Online goes over the line?
MONDAY saw a frenzy in the world of online shopping, with people going crazy for bargains and discounts. But by the end of the day, pop culture sites were teeming with memes and disgruntled shoppers were crying foul, as the discounts failed to materalise and the e-shops crashed due to buyer overload.
We are sure marketing mavens will hold forth on the lessons to be learned from this, and it is certainly fodder for many jokes (stand-up comedians are taking notes). But there is also a serious side to the whole brouhaha, and that is the miffed consumers. The Consumer Guidance Society of India (CGSI) has received at least one complaint, we hear, from a customer who did not get the item he had placed an order for. Besides, the CGSI is gearing up to tackle more such complaints as indications are that the much-touted discounts of up to 90 per cent are unsustainable and in many cases were not honoured.
The big sale may well turn out to be the big fail.
ANYONE observing Indian television commercials would think we are a schizophrenic lot. At least during the current airing of some TVCs, that is. There is one campaign for a brand of home appliances which we salute. Hats off, as it declares “women are not appliances”, and shows women refusing to be taken for granted and expected to do household chores as a matter of routine.
Then, there is a campaign for a brand of bags which extols the virtues of being fickle. One of the ads in the campaign shows a girl walking arm-in-arm with her boyfriend — then a (presumably more attractive) youth walks past in the opposite direction. Without missing a beat our young lady swings around and links arms with him, leaving the first guy by himself. We have to say that this is neither fun nor fine. Already there are countless cases of heartbroken young people committing suicide or trying to “off” the objects of their affection. Surely two-timing does not need further endorsement!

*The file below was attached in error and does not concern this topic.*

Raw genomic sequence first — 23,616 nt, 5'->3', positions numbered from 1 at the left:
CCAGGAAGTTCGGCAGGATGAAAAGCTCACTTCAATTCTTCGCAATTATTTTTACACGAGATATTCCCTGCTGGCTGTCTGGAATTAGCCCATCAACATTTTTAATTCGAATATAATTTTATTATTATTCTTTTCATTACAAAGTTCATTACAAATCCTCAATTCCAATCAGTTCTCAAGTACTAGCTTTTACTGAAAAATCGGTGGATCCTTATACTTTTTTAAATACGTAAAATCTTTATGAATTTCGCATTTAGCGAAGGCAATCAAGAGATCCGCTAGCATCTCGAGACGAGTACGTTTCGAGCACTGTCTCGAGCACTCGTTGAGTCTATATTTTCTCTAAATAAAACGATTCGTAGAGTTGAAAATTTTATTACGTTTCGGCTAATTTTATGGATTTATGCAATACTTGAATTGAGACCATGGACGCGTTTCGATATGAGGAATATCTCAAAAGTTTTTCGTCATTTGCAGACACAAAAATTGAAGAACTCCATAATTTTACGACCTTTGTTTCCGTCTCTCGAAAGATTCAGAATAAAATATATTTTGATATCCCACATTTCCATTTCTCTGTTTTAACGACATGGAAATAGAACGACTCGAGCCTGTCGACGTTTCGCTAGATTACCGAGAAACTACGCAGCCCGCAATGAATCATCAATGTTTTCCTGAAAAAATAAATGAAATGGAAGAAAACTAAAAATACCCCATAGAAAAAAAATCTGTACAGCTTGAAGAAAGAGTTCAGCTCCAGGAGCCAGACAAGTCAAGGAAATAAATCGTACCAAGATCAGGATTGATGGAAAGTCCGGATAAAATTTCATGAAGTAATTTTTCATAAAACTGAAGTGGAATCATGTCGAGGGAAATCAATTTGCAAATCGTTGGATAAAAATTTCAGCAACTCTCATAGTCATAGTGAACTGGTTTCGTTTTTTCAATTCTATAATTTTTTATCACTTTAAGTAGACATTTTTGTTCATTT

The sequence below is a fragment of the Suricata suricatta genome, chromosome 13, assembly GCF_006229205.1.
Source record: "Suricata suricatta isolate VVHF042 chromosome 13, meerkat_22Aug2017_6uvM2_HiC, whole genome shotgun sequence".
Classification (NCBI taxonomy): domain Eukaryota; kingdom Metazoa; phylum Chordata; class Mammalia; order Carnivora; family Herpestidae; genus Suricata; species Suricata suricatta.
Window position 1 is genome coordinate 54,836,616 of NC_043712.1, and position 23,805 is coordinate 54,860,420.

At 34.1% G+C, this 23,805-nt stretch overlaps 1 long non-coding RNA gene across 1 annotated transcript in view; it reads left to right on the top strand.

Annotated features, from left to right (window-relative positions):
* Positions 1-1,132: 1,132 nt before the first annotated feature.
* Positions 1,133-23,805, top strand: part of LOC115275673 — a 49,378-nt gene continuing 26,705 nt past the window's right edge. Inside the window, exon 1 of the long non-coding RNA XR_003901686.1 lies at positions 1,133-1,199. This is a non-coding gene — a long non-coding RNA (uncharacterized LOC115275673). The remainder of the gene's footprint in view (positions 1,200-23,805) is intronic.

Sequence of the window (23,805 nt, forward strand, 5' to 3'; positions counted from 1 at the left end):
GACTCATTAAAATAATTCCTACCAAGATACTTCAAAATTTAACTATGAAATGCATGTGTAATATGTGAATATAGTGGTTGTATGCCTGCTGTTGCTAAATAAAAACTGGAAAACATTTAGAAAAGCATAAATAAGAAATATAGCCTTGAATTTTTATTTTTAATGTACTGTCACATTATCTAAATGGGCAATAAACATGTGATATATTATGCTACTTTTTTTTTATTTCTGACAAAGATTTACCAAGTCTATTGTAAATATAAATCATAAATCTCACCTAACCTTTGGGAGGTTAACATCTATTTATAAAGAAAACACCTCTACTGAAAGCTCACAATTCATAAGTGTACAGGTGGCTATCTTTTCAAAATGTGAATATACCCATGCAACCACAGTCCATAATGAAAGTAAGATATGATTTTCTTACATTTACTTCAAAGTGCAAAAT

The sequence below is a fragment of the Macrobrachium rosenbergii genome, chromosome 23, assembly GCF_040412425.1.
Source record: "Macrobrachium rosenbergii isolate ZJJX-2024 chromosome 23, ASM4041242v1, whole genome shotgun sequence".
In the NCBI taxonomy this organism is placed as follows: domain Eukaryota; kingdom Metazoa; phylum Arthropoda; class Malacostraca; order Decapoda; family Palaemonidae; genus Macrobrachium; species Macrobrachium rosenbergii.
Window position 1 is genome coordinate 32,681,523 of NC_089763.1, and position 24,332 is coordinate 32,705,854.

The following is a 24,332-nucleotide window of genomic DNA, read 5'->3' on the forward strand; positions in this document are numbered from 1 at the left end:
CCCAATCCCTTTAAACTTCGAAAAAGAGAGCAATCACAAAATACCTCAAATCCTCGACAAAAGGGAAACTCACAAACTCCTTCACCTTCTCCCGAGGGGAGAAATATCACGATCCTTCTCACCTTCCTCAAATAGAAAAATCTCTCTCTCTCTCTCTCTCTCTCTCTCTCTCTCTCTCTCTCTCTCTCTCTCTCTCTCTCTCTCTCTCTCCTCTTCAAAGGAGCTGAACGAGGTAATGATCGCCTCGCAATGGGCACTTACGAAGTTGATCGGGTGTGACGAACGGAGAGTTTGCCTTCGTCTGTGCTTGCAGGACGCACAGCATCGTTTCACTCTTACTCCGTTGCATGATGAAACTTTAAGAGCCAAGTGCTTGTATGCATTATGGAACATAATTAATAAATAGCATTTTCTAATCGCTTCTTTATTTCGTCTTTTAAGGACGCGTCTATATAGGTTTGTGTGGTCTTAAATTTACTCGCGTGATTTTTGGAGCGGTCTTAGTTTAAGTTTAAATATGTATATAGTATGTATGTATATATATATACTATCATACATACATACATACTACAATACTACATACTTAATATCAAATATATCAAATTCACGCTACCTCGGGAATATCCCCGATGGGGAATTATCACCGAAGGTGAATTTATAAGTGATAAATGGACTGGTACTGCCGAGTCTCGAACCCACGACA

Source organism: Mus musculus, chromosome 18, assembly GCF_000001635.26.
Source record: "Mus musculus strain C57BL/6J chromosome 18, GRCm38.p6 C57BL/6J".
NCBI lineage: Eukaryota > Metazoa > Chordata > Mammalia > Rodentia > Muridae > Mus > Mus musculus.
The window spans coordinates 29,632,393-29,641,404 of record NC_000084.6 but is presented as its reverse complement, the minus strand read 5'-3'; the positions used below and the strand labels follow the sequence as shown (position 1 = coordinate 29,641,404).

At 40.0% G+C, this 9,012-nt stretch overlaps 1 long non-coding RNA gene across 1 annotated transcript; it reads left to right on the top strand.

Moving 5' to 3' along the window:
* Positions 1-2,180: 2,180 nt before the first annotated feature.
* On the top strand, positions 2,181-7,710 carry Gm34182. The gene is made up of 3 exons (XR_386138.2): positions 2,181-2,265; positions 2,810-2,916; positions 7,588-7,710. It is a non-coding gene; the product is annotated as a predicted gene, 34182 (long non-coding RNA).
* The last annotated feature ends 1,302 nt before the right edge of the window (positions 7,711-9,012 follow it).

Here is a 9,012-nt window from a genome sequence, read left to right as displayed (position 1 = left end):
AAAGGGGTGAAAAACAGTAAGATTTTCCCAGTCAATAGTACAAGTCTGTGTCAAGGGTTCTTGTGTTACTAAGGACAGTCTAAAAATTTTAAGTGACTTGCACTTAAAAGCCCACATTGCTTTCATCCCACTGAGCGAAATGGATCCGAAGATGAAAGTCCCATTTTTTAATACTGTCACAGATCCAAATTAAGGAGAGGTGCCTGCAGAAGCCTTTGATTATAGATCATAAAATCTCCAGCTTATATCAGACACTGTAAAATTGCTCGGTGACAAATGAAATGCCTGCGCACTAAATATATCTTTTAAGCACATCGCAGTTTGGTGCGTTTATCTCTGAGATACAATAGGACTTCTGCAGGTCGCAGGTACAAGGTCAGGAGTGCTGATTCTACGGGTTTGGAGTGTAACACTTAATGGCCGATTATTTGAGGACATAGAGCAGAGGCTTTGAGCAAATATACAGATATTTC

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Bagful of honesty
WE OFTEN hear about people losing belongings in taxis and autorickshaws — and often, they never see their stuff again. There is a lively market for gadgets and phones, and of course one can always palm off other stuff to willing buyers. Which is why it was heartening to hear about Kanika Sikka’s experience the other day. A visitor to Mumbai from Bangalore, Sikka had gone shopping and then met a couple of friends. Together, the three took an autorickshaw to Bandra reclamation — and when getting out, Sikka forgot her bag of purchases in the auto.
Having bought a skirt and two perfumes from a high-end retailer, she did not expect to see her stuff again, but nevertheless went back to check the autos in the area, after she realised she had left the bag behind, but to no avail. She also sent out a tweet which was spread by helpful friends. Eventually, however, it was the rickshaw driver himself who contacted her, much to her surprise. Sikka had used a loyalty card with her purchases, as a result of which her phone number had been printed on the receipt — which she had placed in the shopping bag itself. The autowalla, Dinesh Kumar Maurya, had looked in the bag, found the receipt, and called up Sikka. A grateful Sikka offered him a reward but Maurya, who is originally from Lucknow, refused. "I am just glad that you got your things back,” he said.
That’s the Mumbaikar spirit which we know and love!
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